Century-old clock restored
Judy Fieldsend urged her son to fix Fuller's Pawn clock on Main Avenue. On Friday, Jeff Fieldsend obliged, volunteering his time as an electrician. His employer, Davis Electric, loaned a boom truck for the operation. "She's been hounding me all s...
Judy Fieldsend urged her son to fix Fuller's Pawn clock on Main Avenue.
On Friday, Jeff Fieldsend obliged, volunteering his time as an electrician. His employer, Davis Electric, loaned a boom truck for the operation.
"She's been hounding me all summer. I finally got time to go look at it now," Jeff said. "Basically, the problem was a bunch of loose wires."
It's unknown how long the clock has been idle - decades, perhaps - but within about an hour, he had it ticking.
"I do have the south face working, and it seems to be keeping time, but the north face is going to need some parts to get it up and running," he said. "It wasn't real difficult getting it going - reaching it is the hard part."
The clock's glass dial reveals its manufacturer, a McClintock-Loomis logo in the corner.
After doing some online research, Jeff discovered McClintock-Loomi was only in business from 1908 to 1917. Headquartered in Minneapolis, the company made electrical chime and clock systems. According to a South River Historical and Preservation Society newsletter based in New Jersey, O.B. McClintock partnered with Freeman L. Loomis in 1908 to form the company. Loomis eventually left in 1917, and then it was renamed the O.B. McClintock Company. The McClintock Company ceased its operations in 1950 when Diebold, Inc. purchased it.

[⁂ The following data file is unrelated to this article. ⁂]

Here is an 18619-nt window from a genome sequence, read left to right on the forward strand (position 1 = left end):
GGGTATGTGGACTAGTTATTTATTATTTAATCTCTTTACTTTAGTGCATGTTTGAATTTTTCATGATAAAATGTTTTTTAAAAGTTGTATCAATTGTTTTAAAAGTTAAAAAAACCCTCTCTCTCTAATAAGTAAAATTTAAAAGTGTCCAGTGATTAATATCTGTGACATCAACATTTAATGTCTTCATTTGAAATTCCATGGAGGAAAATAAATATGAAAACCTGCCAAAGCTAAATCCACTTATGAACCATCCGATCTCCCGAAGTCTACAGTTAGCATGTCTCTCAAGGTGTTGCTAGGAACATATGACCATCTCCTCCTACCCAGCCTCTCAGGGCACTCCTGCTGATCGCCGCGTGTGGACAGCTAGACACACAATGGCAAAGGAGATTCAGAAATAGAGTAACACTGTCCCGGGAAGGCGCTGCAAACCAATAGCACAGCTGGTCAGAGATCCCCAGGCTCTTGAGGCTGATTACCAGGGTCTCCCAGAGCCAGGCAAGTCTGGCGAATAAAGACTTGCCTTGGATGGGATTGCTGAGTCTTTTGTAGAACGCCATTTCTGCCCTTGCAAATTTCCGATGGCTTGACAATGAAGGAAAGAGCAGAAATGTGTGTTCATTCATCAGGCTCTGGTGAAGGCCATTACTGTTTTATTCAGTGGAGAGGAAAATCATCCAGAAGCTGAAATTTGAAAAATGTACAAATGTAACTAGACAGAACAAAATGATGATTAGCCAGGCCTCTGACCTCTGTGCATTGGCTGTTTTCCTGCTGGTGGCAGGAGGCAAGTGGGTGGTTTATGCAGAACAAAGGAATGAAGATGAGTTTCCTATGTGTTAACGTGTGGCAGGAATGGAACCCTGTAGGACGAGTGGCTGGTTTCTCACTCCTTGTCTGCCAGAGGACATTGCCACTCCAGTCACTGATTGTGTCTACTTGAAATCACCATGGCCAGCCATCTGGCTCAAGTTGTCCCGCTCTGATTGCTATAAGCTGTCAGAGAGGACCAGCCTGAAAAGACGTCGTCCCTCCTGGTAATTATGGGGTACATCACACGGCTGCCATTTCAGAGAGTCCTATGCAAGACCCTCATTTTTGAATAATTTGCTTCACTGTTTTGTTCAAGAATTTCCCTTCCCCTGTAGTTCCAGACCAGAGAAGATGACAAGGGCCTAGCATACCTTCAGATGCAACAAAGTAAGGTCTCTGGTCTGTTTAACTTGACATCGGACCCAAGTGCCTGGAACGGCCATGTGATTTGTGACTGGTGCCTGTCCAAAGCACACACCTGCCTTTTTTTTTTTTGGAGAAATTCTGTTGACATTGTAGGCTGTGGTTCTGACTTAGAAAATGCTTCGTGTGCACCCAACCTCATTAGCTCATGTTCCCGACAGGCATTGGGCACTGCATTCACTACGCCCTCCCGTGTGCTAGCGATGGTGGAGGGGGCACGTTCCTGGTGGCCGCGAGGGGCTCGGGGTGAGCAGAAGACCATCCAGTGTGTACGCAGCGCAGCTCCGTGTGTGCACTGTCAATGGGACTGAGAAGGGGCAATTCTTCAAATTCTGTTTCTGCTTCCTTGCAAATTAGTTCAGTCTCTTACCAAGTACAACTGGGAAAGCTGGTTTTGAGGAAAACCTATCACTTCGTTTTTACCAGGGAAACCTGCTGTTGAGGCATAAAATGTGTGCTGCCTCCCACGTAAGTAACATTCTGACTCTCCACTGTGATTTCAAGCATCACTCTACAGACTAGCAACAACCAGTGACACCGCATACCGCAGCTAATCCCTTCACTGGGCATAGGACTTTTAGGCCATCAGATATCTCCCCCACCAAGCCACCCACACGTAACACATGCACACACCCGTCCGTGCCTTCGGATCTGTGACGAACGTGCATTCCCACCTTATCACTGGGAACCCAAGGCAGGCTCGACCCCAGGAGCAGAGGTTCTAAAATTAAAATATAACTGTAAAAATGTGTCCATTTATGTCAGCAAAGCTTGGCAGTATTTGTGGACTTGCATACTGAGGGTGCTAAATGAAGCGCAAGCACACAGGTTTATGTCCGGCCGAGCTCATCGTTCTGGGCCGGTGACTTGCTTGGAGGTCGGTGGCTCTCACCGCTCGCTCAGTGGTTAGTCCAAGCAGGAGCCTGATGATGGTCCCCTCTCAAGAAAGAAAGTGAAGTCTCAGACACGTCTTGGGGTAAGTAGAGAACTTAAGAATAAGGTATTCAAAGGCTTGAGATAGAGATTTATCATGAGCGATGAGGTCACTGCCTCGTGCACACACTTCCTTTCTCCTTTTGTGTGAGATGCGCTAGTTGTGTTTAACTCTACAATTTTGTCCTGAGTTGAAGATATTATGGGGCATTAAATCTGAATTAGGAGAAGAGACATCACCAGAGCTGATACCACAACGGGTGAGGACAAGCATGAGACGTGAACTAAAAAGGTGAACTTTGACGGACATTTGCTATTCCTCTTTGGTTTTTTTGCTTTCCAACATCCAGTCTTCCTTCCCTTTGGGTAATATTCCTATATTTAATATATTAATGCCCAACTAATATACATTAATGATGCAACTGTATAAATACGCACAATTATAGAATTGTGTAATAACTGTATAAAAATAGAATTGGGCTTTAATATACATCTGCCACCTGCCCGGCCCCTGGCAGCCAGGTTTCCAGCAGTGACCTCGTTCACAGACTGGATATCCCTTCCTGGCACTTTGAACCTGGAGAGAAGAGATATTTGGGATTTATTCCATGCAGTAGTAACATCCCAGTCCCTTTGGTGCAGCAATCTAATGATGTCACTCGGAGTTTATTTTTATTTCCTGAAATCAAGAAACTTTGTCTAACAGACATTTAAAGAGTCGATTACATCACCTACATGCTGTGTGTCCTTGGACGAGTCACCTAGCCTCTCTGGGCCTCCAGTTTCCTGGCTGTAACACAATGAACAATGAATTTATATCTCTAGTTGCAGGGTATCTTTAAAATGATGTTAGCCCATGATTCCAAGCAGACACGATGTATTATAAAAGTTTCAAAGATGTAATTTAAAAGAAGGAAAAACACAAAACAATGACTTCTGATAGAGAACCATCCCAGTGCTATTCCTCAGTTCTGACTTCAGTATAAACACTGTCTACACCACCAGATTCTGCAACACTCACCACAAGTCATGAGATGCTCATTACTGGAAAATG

Judy took an interest in the clock because her neighbors and friends are Betty Fuller, owner of Fuller's Gun and Pawn Shop, and Betty's brother, Royce Holland.
Frank A. Fuller started the Park Rapids business, as Fuller & Denning Hardware, in 1885. Earl Fuller took over in 1913, and in 1930, began selling fishing tackle full time. Earl's son, Jerry, operated the business from 1959 until he passed away in 2011.
Later this week, Jeff plans to remove the broken dial on the clock's north face.
"There's a 10-minute section of the dial that only moves 30 seconds instead of one minute at a time, so it's going to be 15 minutes off every hour," he explained. For now, it is turned off.
Jeff hopes to find a replacement for 101- to 110-year-old clock part.
"I found 10 of these motors I need that might work, but all have different measurements," he said, anticipating it will cost $100.
His personal goal is to light up the clock face, pending Betty Fuller's approval.
"Originally, it had lights in it. I don't even know how they got power to it or if it's still hooked up," he said.